Spend enough time googling "tacos" or "pasta" and eventually you'll be served ads for Latin or Italian restaurants. Spend enough time driving to Latin or Italian restaurants and eventually, your car might soon serve ads and offer recommendations.
This week, Bloomberg spoke with Telenav Inc., a California company working to serve smart cars with pop-up ads based on driver behaviour. According to the report, Telenav says it's working with "several manufacturers" to introduce the tech and expects cars will start using them in three years.
In a way, smart car ads are the logical next step for targeted advertising. Companies already pay big bucks to know what you're looking at online in order to better target their ads. Where people are driving arguably reveals a much more holistic vision of customers' wants and needs than search traffic - and as truly self-driving vehicles near, our cars are becoming more connected than ever.
Suddenly stop driving to a frequently-visited location? It could be inferred that you've lost your job. Or let's say you start going to the grocery store less and trunk sensors are recording a lighter load after each trip. You could be saving money or dieting. All valuable information for advertising companies.
In January, Visa showed off a demo of in-vehicle payment interfaces in smart cars, which could potentially provide even more data to advertisers. In the meantime, Telenav has already brainstormed how to entice people into letting themselves be tracked by ad companies: free stuff. From Bloomberg:
Say you can't afford fancy features like embedded navigation or the ability to start your car through a mobile app. The original automaker will install them for free, so long as you're willing to tolerate the occasional pop-up ad while idling at a red light. Owners of luxury cars won't have to suffer such indignities, since the higher price tag paid likely would have already included an internet connection.
The targeted advertising model already bears this out - people are generally willing to hand over data for the right deal. Similarly, a free upgrade to your smart car may be enough to persuade people to let themselves be tracked.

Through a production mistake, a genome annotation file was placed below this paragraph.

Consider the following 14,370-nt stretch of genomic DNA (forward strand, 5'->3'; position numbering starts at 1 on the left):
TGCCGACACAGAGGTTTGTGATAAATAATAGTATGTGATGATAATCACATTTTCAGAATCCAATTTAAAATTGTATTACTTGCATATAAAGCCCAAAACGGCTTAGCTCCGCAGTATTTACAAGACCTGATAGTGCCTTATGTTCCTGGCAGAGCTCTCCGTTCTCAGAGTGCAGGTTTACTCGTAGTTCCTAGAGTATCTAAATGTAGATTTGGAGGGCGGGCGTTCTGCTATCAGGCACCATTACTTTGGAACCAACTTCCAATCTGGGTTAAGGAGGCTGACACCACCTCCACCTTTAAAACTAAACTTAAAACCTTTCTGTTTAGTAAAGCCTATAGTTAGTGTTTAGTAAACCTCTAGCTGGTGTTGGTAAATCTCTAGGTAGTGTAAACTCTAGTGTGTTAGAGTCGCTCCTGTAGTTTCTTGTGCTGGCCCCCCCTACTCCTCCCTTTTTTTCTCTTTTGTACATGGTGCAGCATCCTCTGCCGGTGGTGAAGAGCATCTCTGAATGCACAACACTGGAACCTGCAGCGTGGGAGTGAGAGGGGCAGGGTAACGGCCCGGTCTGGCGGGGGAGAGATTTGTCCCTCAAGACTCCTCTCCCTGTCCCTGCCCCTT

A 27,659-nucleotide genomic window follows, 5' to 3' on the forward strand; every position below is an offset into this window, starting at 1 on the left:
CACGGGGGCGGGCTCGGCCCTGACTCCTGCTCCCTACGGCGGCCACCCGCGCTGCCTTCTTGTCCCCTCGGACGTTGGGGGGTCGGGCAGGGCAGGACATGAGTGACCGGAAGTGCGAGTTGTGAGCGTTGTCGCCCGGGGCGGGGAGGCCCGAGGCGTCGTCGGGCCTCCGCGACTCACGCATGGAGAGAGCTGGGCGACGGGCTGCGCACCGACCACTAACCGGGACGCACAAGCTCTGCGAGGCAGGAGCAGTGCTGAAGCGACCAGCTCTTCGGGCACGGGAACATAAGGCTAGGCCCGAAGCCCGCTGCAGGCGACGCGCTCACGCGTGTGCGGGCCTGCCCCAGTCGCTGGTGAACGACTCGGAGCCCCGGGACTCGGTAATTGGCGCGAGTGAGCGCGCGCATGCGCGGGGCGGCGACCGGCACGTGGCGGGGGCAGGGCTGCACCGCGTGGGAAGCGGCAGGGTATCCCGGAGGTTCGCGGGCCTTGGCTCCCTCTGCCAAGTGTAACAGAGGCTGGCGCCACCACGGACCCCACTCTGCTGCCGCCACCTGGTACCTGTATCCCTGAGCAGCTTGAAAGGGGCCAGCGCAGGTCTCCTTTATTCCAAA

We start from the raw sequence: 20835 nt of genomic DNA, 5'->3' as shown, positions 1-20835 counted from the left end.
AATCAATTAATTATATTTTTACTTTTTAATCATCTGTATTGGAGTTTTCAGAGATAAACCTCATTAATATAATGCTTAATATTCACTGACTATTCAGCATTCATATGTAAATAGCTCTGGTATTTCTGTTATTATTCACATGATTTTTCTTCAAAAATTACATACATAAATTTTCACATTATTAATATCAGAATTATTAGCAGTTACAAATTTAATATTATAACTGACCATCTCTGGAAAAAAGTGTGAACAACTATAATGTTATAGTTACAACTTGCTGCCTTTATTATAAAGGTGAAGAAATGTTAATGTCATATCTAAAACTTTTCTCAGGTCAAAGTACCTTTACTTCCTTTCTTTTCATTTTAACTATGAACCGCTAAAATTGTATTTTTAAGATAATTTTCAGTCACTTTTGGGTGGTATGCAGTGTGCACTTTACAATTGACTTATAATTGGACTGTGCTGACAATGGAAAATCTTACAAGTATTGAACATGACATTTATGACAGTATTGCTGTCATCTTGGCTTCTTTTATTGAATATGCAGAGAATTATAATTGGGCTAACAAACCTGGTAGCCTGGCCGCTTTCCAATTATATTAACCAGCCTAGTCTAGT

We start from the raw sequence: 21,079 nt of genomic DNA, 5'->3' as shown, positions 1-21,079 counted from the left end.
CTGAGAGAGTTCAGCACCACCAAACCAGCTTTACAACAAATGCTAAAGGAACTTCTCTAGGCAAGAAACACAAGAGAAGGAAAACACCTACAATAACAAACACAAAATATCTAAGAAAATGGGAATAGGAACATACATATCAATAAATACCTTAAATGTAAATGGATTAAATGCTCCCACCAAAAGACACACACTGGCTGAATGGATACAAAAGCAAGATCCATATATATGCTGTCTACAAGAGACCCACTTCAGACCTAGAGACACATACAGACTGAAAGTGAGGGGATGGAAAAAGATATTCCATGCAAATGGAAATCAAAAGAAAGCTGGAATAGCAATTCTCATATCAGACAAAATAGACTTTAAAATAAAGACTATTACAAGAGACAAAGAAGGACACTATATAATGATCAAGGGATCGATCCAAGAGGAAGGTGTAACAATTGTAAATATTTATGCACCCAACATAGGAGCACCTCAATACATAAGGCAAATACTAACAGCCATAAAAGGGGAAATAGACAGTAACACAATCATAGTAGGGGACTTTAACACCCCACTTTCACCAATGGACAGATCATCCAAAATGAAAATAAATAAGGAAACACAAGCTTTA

In a story about smart cars and data collection last month, The Washington Post noted that this data collection can reveal much more than pizza preferences or how often you wear a seat belt. Imagine if third parties could note trips to police stations, domestic violence shelters, or STI/HIV testing centres. With advanced data mining tools, it wouldn't take much to infer sensitive information about drivers' health, their relationships, and employment.
Automakers aren't bound by HIPAA, but have agreed to certain FTC protections that require getting driver consent before collecting data. But obviously, the allure of free upgrades skews the nature of informed consent. People may not realise exactly how much data they're giving up when they agree.
Finally, as with all forms of data, the government has nearly unfettered access. As Ars Technica recently noted, in the absence of explicit legislative safeguards, there's almost nothing stopping police from accessing driver data without warrants. They'd be very interested in where people targeted for surveillance have been.
Advertising companies are thriving in the era of big data and, in turn, companies targeting every kind of connected device are designing products with surveillance in mind.